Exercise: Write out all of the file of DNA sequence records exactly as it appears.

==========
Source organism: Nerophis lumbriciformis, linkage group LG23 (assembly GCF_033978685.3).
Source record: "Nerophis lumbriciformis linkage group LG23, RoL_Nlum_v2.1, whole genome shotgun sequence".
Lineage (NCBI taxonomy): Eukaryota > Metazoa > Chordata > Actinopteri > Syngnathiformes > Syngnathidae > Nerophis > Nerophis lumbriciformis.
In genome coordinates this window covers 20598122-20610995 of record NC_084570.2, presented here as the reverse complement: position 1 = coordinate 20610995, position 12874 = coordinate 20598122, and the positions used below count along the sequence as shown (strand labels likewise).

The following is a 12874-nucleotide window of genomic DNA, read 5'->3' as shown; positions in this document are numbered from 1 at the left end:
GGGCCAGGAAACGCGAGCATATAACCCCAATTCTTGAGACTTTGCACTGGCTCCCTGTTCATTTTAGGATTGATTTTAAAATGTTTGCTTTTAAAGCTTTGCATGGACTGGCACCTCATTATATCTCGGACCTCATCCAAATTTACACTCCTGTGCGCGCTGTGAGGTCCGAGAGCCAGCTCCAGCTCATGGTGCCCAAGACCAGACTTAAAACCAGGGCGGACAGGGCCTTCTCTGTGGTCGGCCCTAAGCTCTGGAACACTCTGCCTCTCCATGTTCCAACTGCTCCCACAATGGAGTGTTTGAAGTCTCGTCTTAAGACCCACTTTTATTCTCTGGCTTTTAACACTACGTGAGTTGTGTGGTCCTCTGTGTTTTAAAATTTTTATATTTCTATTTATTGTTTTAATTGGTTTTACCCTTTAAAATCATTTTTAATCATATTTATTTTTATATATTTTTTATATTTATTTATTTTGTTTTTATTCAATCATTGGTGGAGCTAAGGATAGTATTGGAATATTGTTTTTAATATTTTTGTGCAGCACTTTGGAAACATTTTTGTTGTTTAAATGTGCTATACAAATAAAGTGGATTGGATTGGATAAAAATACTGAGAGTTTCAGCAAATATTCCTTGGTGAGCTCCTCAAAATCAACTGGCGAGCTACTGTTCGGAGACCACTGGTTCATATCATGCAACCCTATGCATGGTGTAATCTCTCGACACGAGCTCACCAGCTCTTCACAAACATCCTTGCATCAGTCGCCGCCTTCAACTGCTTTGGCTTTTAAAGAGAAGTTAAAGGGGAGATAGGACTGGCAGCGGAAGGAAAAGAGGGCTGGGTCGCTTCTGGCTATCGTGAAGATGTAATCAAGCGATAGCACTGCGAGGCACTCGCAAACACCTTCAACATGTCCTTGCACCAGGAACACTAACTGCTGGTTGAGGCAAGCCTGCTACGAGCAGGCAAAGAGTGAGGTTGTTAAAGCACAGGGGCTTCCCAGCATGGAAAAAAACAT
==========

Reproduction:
Source organism: Nerophis lumbriciformis, linkage group LG23 (assembly GCF_033978685.3).
Source record: "Nerophis lumbriciformis linkage group LG23, RoL_Nlum_v2.1, whole genome shotgun sequence".
Lineage (NCBI taxonomy): Eukaryota > Metazoa > Chordata > Actinopteri > Syngnathiformes > Syngnathidae > Nerophis > Nerophis lumbriciformis.
In genome coordinates this window covers 20598122-20610995 of record NC_084570.2, presented here as the reverse complement: position 1 = coordinate 20610995, position 12874 = coordinate 20598122, and the positions used below count along the sequence as shown (strand labels likewise).

The following is a 12874-nucleotide window of genomic DNA, read 5'->3' as shown; positions in this document are numbered from 1 at the left end:
GGGCCAGGAAACGCGAGCATATAACCCCAATTCTTGAGACTTTGCACTGGCTCCCTGTTCATTTTAGGATTGATTTTAAAATGTTTGCTTTTAAAGCTTTGCATGGACTGGCACCTCATTATATCTCGGACCTCATCCAAATTTACACTCCTGTGCGCGCTGTGAGGTCCGAGAGCCAGCTCCAGCTCATGGTGCCCAAGACCAGACTTAAAACCAGGGCGGACAGGGCCTTCTCTGTGGTCGGCCCTAAGCTCTGGAACACTCTGCCTCTCCATGTTCCAACTGCTCCCACAATGGAGTGTTTGAAGTCTCGTCTTAAGACCCACTTTTATTCTCTGGCTTTTAACACTACGTGAGTTGTGTGGTCCTCTGTGTTTTAAAATTTTTATATTTCTATTTATTGTTTTAATTGGTTTTACCCTTTAAAATCATTTTTAATCATATTTATTTTTATATATTTTTTATATTTATTTATTTTGTTTTTATTCAATCATTGGTGGAGCTAAGGATAGTATTGGAATATTGTTTTTAATATTTTTGTGCAGCACTTTGGAAACATTTTTGTTGTTTAAATGTGCTATACAAATAAAGTGGATTGGATTGGATAAAAATACTGAGAGTTTCAGCAAATATTCCTTGGTGAGCTCCTCAAAATCAACTGGCGAGCTACTGTTCGGAGACCACTGGTTCATATCATGCAACCCTATGCATGGTGTAATCTCTCGACACGAGCTCACCAGCTCTTCACAAACATCCTTGCATCAGTCGCCGCCTTCAACTGCTTTGGCTTTTAAAGAGAAGTTAAAGGGGAGATAGGACTGGCAGCGGAAGGAAAAGAGGGCTGGGTCGCTTCTGGCTATCGTGAAGATGTAATCAAGCGATAGCACTGCGAGGCACTCGCAAACACCTTCAACATGTCCTTGCACCAGGAACACTAACTGCTGGTTGAGGCAAGCCTGCTACGAGCAGGCAAAGAGTGAGGTTGTTAAAGCACAGGGGCTTCCCAGCATGGAAAAAAACAT